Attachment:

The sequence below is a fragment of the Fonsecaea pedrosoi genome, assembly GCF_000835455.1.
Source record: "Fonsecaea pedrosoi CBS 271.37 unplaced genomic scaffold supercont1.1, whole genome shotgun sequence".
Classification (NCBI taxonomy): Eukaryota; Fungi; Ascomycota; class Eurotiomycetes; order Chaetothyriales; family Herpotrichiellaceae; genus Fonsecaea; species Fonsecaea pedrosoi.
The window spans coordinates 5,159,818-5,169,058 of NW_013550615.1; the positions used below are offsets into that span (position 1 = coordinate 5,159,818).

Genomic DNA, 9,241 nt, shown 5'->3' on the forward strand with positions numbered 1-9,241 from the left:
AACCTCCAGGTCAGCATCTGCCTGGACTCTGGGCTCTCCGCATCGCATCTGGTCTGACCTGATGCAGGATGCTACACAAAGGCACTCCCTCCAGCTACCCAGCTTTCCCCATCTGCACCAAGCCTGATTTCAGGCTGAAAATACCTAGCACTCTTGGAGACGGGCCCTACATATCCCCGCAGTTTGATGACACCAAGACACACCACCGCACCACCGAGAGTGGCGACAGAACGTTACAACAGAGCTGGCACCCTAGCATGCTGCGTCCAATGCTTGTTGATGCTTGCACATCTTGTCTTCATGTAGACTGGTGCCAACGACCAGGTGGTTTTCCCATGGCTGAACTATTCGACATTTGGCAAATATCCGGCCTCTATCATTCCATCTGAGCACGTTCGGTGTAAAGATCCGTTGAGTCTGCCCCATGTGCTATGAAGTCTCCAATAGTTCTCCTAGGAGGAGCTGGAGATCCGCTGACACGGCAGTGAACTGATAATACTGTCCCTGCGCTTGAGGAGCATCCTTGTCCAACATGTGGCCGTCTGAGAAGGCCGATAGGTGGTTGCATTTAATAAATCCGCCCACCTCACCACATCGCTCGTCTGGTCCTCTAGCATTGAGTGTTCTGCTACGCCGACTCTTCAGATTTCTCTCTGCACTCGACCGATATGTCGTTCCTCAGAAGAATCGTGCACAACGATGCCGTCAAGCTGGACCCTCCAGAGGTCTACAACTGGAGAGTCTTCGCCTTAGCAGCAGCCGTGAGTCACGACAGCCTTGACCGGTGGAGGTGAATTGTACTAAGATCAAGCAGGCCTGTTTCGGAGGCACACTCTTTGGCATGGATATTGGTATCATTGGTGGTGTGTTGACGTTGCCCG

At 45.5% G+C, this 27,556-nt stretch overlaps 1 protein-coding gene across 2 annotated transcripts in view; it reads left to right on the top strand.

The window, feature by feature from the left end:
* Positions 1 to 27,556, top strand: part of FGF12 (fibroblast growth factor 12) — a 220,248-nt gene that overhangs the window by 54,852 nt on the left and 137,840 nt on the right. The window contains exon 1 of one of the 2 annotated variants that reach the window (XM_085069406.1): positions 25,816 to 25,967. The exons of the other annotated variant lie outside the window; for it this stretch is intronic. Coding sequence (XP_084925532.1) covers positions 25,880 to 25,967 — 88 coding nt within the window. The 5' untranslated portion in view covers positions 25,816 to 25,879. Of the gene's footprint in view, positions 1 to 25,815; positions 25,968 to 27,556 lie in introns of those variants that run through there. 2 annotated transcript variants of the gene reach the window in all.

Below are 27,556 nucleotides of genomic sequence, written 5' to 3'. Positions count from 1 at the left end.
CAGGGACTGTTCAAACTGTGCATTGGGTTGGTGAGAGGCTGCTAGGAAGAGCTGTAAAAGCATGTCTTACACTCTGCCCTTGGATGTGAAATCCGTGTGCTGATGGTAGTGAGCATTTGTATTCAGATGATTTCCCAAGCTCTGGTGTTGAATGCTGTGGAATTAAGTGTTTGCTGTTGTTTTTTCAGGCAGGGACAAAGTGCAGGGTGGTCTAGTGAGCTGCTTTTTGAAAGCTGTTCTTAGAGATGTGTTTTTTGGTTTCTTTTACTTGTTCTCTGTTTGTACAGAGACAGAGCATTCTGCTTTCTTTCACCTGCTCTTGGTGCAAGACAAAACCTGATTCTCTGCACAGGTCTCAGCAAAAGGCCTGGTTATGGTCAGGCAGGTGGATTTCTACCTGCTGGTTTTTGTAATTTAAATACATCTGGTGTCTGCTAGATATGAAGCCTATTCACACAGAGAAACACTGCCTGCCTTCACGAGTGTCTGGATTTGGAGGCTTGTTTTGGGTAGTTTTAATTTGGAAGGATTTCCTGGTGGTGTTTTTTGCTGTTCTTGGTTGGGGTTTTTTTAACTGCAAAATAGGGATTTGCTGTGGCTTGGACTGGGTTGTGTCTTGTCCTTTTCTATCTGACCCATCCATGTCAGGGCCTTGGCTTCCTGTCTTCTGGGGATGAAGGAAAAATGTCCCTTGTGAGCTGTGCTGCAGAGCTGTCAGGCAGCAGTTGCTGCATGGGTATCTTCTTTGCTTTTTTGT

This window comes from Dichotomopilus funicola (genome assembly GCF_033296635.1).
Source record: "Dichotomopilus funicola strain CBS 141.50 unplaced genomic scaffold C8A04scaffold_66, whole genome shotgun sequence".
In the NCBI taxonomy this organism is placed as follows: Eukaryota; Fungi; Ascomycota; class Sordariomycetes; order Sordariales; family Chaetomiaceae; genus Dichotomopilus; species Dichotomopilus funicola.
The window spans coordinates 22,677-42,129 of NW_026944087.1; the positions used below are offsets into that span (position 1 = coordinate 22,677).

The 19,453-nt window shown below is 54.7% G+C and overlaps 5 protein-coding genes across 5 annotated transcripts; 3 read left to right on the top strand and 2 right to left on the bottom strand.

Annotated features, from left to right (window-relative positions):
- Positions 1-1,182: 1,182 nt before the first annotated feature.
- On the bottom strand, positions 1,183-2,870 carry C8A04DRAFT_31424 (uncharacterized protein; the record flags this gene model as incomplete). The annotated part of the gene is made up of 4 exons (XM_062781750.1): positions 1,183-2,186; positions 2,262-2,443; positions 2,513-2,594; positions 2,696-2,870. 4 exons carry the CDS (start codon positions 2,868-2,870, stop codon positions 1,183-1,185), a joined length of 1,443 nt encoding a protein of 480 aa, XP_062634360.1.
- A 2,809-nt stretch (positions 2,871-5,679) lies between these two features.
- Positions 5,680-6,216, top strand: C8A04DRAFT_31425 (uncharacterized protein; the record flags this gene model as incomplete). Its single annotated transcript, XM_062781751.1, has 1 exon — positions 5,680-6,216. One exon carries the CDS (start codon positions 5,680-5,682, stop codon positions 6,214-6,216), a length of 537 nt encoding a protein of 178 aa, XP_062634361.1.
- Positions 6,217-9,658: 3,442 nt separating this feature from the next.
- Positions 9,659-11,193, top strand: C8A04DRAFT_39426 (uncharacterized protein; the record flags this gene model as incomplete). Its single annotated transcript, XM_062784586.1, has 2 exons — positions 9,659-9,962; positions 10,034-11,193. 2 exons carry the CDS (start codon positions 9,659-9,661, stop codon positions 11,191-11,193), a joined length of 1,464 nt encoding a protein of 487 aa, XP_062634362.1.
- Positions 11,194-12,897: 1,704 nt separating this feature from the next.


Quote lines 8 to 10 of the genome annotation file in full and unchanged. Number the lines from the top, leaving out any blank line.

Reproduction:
The window, feature by feature from the left end:
* Positions 1 to 27,556, top strand: part of FGF12 (fibroblast growth factor 12) — a 220,248-nt gene that overhangs the window by 54,852 nt on the left and 137,840 nt on the right. The window contains exon 1 of one of the 2 annotated variants that reach the window (XM_085069406.1): positions 25,816 to 25,967. The exons of the other annotated variant lie outside the window; for it this stretch is intronic. Coding sequence (XP_084925532.1) covers positions 25,880 to 25,967 — 88 coding nt within the window. The 5' untranslated portion in view covers positions 25,816 to 25,879. Of the gene's footprint in view, positions 1 to 25,815; positions 25,968 to 27,556 lie in introns of those variants that run through there. 2 annotated transcript variants of the gene reach the window in all.

Below are 27,556 nucleotides of genomic sequence, written 5' to 3'. Positions count from 1 at the left end.